Today's Top 10 is a guest post from Kate Preston, Sally Owen, Loïc Henry, Hannah Tuahine, Edmund Lou, and Nathan Chappell of the Motu public policy and research institute
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What changes to government spending in the 2017 Budget look like after adjusting for inflation and population changes.
Every economics student has, at some point, bemoaned old-school economic foundations. Universities using textbooks of the 1950s, with theories from the 1850s, don’t help matters. Kate Raworth went ten steps further and wrote a book about it. In this article, Raworth puts forward the seven major lessons she would like economists to adopt to modernise their thinking. These range from moving from rational economic man to socially adaptable creatures; embracing complexity; and markets needing to become ecologically regenerative by design.
The author, Christian H. Cooper, rose from rags to riches, but is here to tell us the great American meritocracy is a great myth. Outlining recent research into epigenetics, he highlights the ways in which poverty mentally cripples people, and how this can be passed along to their children. Some point to Cooper’s life story as evidence that the hardworking will succeed. He responds that his is a story of luck, and that until we banish the myth of the bootstrap we are condemning millions to undeserved suffering.
Current social policies may not be adequate for achieving the universal basic income goals of redistributing the gains from automation and globalisation, providing efficient buffers against economic shocks, and advancing the reallocation of jobs and skills. There is considerable doubt about whether a truly universal income can be implemented, and these five straw men show that the lines between basic income and targeted assistance are blurred in practice. However, considering a basic income has the merit of guiding the debate towards refining targeted transfers and creating a more cost-effective anti-poverty policy.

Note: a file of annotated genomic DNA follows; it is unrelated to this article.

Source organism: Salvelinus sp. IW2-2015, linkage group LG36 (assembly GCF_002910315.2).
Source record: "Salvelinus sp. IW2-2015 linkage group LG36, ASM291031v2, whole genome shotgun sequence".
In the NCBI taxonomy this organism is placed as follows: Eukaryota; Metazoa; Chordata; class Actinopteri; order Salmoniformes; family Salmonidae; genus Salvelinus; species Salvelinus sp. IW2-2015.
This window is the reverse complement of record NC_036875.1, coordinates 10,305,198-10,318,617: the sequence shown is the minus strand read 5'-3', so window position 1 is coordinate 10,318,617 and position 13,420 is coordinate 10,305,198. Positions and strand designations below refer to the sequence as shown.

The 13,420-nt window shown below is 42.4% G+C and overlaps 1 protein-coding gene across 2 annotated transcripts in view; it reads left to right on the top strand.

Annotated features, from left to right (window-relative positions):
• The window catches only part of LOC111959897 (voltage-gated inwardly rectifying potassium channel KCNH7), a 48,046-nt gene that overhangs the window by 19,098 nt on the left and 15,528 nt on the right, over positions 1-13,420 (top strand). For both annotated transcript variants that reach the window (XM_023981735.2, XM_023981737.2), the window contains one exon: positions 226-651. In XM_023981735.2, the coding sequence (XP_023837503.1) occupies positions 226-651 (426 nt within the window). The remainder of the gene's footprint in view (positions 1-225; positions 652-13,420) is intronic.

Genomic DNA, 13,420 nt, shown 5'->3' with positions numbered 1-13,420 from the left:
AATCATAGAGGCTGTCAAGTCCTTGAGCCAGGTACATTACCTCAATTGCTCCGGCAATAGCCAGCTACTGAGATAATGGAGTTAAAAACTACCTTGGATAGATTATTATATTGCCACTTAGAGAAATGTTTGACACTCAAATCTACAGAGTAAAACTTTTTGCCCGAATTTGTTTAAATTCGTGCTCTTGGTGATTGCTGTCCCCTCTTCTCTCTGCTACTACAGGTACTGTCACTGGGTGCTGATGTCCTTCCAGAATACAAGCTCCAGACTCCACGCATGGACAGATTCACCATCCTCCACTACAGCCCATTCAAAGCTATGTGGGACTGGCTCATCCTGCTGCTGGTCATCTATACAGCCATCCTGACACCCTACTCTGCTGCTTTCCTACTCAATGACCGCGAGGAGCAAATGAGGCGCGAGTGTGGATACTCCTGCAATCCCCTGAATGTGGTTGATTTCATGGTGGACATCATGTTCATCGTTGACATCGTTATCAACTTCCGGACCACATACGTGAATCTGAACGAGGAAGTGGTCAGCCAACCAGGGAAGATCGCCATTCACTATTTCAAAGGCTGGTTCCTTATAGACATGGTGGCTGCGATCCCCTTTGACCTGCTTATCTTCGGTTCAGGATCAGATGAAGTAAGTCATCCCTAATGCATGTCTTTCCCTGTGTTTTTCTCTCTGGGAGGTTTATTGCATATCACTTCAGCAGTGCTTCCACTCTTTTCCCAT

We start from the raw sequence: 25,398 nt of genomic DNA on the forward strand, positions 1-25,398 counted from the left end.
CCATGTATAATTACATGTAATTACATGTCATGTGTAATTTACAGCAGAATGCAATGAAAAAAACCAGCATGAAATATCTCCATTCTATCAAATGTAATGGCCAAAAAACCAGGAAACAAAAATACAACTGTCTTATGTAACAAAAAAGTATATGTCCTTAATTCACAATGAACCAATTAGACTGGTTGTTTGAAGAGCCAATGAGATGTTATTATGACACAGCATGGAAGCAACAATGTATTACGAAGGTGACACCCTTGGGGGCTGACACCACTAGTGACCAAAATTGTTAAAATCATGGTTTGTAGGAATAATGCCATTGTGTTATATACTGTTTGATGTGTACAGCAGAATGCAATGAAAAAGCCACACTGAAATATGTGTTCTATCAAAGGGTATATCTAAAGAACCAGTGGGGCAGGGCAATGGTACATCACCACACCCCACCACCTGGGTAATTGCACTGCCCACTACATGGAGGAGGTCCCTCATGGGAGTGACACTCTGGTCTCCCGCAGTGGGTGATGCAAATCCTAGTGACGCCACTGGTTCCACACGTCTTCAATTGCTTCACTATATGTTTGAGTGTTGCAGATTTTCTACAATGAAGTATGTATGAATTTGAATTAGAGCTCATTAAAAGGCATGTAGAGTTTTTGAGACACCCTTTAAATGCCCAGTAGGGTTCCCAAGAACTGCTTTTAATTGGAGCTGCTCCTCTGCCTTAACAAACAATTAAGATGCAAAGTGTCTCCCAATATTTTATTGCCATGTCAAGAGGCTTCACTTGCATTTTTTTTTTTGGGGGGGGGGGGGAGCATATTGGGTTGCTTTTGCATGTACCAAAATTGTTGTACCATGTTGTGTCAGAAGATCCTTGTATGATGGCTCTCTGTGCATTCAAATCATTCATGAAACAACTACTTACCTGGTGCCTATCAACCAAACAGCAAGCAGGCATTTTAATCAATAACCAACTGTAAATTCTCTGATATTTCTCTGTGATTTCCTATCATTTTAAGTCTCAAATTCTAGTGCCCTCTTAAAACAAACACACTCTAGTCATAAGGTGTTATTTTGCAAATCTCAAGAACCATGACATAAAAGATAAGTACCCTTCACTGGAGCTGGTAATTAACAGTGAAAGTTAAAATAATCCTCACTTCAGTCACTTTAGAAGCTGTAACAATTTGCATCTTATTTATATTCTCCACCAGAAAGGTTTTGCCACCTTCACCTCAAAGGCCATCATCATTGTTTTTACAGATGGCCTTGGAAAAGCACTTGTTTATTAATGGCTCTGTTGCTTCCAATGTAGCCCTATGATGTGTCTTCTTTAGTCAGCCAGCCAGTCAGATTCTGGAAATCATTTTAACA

Even as President Trump announces a US withdrawal from the Paris Agreement, governors from states representing almost 15% of the countries emissions banded together to continue working towards meeting the targets of the global accord. Many businesses are also stepping forward to help lead the charge, including Dow Chemical, Dupont, Goldman Sachs and Procter and Gamble.
A group of economists has written an open letter supporting Donald Trump's nomination of Kevin Hassett to be Chairman of the Council of Economic Advisers. The group includes every living CEA chair, except Janet Yellen and Joseph Stiglitz. Hassett is known for his research on tax policy. If Hassett is successfully confirmed, his knowledge would greatly help the tax reform proposed by the Trump administration. Hassett may also advise Trump against pulling out of the Paris climate agreement.
At a time when the US is turning inwards, through the Belt and Road Initiative China is poised to launch “globalisation 2.0”, a self-proclaimed inclusive mode of development. From the outset, BRI was in part designed to absorb China’s overcapacity in steel and cement production to boost the domestic economy. Whether the new Silk Road brings environmental devastation or a new era of Chinese global resource stewardship and sustainable development will depend heavily on how China approaches this initiative.
According to this article, research shows that countries with relatively high levels of immigration have had to use more nonverbal communication, and therefore smile more. Inhabitants of more ethnically diverse countries are more likely to feel that their emotions should be expressed. In more diverse countries, people are more likely to think that smiles indicate the desire to be your friend. On the other hand, people from relatively homogeneous countries are more likely to think smiles represent superiority.
The World Bank’s chief economist, Paul Romer, has ruffled feathers by requesting clearer writing by researchers. In particular, he refused to approve publications that use the word ‘and’ too often, which can emerge from unfocused and empty writing. The amusing consequence: he has been stripped of management duties, though remains chief economist.